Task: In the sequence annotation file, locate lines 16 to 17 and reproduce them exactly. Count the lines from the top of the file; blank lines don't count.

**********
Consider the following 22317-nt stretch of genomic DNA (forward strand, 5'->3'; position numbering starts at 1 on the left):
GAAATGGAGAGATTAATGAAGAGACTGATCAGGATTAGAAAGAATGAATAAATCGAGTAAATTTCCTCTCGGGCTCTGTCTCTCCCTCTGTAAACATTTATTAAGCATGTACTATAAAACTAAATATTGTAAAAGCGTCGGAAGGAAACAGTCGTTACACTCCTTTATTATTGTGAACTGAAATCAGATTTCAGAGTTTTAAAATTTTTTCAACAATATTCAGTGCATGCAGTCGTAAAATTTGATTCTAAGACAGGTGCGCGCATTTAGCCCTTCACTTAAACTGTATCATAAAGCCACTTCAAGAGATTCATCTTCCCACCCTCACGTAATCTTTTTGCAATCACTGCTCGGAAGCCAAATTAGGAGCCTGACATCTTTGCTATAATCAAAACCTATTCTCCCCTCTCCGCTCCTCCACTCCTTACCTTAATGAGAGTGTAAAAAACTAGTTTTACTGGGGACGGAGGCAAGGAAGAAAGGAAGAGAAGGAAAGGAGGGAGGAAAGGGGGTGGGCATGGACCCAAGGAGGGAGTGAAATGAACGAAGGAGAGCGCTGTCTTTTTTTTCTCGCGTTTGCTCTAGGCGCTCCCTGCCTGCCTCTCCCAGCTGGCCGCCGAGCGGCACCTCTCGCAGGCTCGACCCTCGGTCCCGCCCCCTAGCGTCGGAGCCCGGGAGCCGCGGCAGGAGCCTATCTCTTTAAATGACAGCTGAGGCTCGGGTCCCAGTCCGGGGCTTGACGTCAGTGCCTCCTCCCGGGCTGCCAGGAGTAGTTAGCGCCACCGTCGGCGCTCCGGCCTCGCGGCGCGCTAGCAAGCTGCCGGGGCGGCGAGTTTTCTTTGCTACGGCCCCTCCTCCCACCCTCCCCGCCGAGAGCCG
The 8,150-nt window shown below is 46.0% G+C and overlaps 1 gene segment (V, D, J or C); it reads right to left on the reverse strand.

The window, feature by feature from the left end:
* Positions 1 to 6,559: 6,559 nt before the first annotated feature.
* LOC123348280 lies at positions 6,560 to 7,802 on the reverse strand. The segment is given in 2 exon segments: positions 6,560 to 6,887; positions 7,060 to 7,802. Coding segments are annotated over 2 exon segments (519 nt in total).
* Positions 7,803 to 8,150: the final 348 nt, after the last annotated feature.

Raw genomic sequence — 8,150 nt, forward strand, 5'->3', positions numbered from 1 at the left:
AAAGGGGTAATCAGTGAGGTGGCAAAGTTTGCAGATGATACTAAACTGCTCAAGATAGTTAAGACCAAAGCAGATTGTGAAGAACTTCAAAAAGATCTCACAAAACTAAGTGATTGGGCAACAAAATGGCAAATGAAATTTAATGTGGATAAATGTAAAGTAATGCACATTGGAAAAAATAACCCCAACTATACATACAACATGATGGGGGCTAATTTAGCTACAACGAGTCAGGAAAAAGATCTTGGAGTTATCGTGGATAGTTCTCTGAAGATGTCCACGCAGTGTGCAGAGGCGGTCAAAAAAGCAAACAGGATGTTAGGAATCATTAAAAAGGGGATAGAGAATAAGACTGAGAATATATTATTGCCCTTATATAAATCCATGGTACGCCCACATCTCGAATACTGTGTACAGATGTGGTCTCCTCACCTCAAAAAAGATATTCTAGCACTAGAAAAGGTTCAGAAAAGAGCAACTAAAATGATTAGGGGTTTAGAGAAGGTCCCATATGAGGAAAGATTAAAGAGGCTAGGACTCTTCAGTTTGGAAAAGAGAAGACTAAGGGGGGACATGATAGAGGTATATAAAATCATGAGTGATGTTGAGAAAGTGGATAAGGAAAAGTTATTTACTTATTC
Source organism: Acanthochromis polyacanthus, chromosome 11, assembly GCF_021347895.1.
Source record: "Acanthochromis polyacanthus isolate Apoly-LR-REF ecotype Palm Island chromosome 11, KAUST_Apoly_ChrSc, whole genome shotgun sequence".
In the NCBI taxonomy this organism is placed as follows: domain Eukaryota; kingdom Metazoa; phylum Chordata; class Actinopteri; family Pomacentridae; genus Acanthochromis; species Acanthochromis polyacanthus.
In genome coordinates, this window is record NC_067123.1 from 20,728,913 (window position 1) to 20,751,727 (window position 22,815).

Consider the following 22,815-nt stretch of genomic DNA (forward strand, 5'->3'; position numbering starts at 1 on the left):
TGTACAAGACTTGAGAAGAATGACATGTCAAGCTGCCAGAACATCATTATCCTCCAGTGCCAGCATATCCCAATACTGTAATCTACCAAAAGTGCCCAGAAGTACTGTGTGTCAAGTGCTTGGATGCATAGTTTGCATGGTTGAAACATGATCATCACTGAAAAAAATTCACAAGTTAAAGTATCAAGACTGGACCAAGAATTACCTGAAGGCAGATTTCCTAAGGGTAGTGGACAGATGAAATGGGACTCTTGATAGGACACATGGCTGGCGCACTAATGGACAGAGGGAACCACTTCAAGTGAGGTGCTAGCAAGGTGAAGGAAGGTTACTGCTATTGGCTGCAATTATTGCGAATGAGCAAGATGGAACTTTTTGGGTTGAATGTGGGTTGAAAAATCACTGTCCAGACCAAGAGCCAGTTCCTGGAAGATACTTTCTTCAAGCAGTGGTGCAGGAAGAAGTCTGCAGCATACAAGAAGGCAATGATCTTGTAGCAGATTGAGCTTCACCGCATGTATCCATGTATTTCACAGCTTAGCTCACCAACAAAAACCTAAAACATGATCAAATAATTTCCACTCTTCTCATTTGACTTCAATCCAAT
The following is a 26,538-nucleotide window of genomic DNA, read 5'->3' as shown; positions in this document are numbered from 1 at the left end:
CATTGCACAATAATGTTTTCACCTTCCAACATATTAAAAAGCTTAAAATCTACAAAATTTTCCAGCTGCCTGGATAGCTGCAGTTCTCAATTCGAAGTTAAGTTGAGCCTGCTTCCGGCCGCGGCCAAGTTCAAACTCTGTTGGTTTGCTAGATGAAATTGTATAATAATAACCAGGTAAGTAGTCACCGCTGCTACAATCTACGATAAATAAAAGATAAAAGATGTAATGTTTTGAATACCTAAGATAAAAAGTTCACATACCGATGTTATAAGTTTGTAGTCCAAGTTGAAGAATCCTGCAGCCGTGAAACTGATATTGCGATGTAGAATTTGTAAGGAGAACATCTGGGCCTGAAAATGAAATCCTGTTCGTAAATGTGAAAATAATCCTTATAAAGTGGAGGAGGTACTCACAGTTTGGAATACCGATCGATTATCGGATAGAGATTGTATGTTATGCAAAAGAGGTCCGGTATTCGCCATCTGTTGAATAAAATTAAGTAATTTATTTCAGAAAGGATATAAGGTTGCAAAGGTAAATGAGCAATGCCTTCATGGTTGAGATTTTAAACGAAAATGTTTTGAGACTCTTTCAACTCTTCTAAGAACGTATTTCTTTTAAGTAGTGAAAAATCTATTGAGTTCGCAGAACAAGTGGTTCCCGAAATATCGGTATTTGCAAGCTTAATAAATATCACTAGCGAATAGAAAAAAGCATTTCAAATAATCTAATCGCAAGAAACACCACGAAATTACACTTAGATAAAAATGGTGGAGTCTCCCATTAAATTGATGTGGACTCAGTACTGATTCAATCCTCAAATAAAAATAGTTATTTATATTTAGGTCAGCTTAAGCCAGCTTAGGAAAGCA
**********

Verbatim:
The following is a 26,538-nucleotide window of genomic DNA, read 5'->3' as shown; positions in this document are numbered from 1 at the left end:
CATTGCACAATAATGTTTTCACCTTCCAACATATTAAAAAGCTTAAAATCTACAAAATTTTCCAGCTGCCTGGATAGCTGCAGTTCTCAATTCGAAGTTAAGTTGAGCCTGCTTCCGGCCGCGGCCAAGTTCAAACTCTGTTGGTTTGCTAGATGAAATTGTATAATAATAACCAGGTAAGTAGTCACCGCTGCTACAATCTACGATAAATAAAAGATAAAAGATGTAATGTTTTGAATACCTAAGATAAAAAGTTCACATACCGATGTTATAAGTTTGTAGTCCAAGTTGAAGAATCCTGCAGCCGTGAAACTGATATTGCGATGTAGAATTTGTAAGGAGAACATCTGGGCCTGAAAATGAAATCCTGTTCGTAAATGTGAAAATAATCCTTATAAAGTGGAGGAGGTACTCACAGTTTGGAATACCGATCGATTATCGGATAGAGATTGTATGTTATGCAAAAGAGGTCCGGTATTCGCCATCTGTTGAATAAAATTAAGTAATTTATTTCAGAAAGGATATAAGGTTGCAAAGGTAAATGAGCAATGCCTTCATGGTTGAGATTTTAAACGAAAATGTTTTGAGACTCTTTCAACTCTTCTAAGAACGTATTTCTTTTAAGTAGTGAAAAATCTATTGAGTTCGCAGAACAAGTGGTTCCCGAAATATCGGTATTTGCAAGCTTAATAAATATCACTAGCGAATAGAAAAAAGCATTTCAAATAATCTAATCGCAAGAAACACCACGAAATTACACTTAGATAAAAATGGTGGAGTCTCCCATTAAATTGATGTGGACTCAGTACTGATTCAATCCTCAAATAAAAATAGTTATTTATATTTAGGTCAGCTTAAGCCAGCTTAGGAAAGCA